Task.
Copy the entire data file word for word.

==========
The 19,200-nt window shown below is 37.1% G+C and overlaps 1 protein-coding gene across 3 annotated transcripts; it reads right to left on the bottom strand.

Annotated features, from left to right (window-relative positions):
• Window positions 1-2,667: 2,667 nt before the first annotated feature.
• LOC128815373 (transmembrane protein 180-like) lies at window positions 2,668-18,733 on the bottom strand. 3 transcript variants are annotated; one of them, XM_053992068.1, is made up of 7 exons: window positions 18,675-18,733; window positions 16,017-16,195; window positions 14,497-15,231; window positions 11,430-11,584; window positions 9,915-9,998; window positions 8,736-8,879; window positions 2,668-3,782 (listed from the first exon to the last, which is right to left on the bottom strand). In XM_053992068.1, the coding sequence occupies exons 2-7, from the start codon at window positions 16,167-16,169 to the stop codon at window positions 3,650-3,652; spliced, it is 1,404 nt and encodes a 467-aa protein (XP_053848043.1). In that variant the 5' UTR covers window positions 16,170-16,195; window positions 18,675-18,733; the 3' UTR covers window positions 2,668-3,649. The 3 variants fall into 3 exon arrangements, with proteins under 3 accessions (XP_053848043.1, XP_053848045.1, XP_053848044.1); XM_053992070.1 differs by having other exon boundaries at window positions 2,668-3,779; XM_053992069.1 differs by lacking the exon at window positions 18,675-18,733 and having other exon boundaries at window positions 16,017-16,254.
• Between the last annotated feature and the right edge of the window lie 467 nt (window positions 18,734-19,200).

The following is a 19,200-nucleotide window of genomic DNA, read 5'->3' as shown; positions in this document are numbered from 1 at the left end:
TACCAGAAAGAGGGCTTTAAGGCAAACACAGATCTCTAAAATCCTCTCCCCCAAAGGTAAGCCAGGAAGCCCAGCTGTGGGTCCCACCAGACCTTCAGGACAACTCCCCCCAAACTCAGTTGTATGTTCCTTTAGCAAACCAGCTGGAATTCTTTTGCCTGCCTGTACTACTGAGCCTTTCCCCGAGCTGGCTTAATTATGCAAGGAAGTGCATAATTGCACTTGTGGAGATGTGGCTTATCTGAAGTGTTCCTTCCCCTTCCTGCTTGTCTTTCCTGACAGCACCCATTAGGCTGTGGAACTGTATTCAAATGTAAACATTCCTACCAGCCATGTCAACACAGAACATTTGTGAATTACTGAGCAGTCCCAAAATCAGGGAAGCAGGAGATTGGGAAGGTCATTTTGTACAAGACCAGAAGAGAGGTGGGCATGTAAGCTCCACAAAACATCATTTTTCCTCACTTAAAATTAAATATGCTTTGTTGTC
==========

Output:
The 19,200-nt window shown below is 37.1% G+C and overlaps 1 protein-coding gene across 3 annotated transcripts; it reads right to left on the bottom strand.

Annotated features, from left to right (window-relative positions):
• Window positions 1-2,667: 2,667 nt before the first annotated feature.
• LOC128815373 (transmembrane protein 180-like) lies at window positions 2,668-18,733 on the bottom strand. 3 transcript variants are annotated; one of them, XM_053992068.1, is made up of 7 exons: window positions 18,675-18,733; window positions 16,017-16,195; window positions 14,497-15,231; window positions 11,430-11,584; window positions 9,915-9,998; window positions 8,736-8,879; window positions 2,668-3,782 (listed from the first exon to the last, which is right to left on the bottom strand). In XM_053992068.1, the coding sequence occupies exons 2-7, from the start codon at window positions 16,167-16,169 to the stop codon at window positions 3,650-3,652; spliced, it is 1,404 nt and encodes a 467-aa protein (XP_053848043.1). In that variant the 5' UTR covers window positions 16,170-16,195; window positions 18,675-18,733; the 3' UTR covers window positions 2,668-3,649. The 3 variants fall into 3 exon arrangements, with proteins under 3 accessions (XP_053848043.1, XP_053848045.1, XP_053848044.1); XM_053992070.1 differs by having other exon boundaries at window positions 2,668-3,779; XM_053992069.1 differs by lacking the exon at window positions 18,675-18,733 and having other exon boundaries at window positions 16,017-16,254.
• Between the last annotated feature and the right edge of the window lie 467 nt (window positions 18,734-19,200).

The following is a 19,200-nucleotide window of genomic DNA, read 5'->3' as shown; positions in this document are numbered from 1 at the left end:
TACCAGAAAGAGGGCTTTAAGGCAAACACAGATCTCTAAAATCCTCTCCCCCAAAGGTAAGCCAGGAAGCCCAGCTGTGGGTCCCACCAGACCTTCAGGACAACTCCCCCCAAACTCAGTTGTATGTTCCTTTAGCAAACCAGCTGGAATTCTTTTGCCTGCCTGTACTACTGAGCCTTTCCCCGAGCTGGCTTAATTATGCAAGGAAGTGCATAATTGCACTTGTGGAGATGTGGCTTATCTGAAGTGTTCCTTCCCCTTCCTGCTTGTCTTTCCTGACAGCACCCATTAGGCTGTGGAACTGTATTCAAATGTAAACATTCCTACCAGCCATGTCAACACAGAACATTTGTGAATTACTGAGCAGTCCCAAAATCAGGGAAGCAGGAGATTGGGAAGGTCATTTTGTACAAGACCAGAAGAGAGGTGGGCATGTAAGCTCCACAAAACATCATTTTTCCTCACTTAAAATTAAATATGCTTTGTTGTC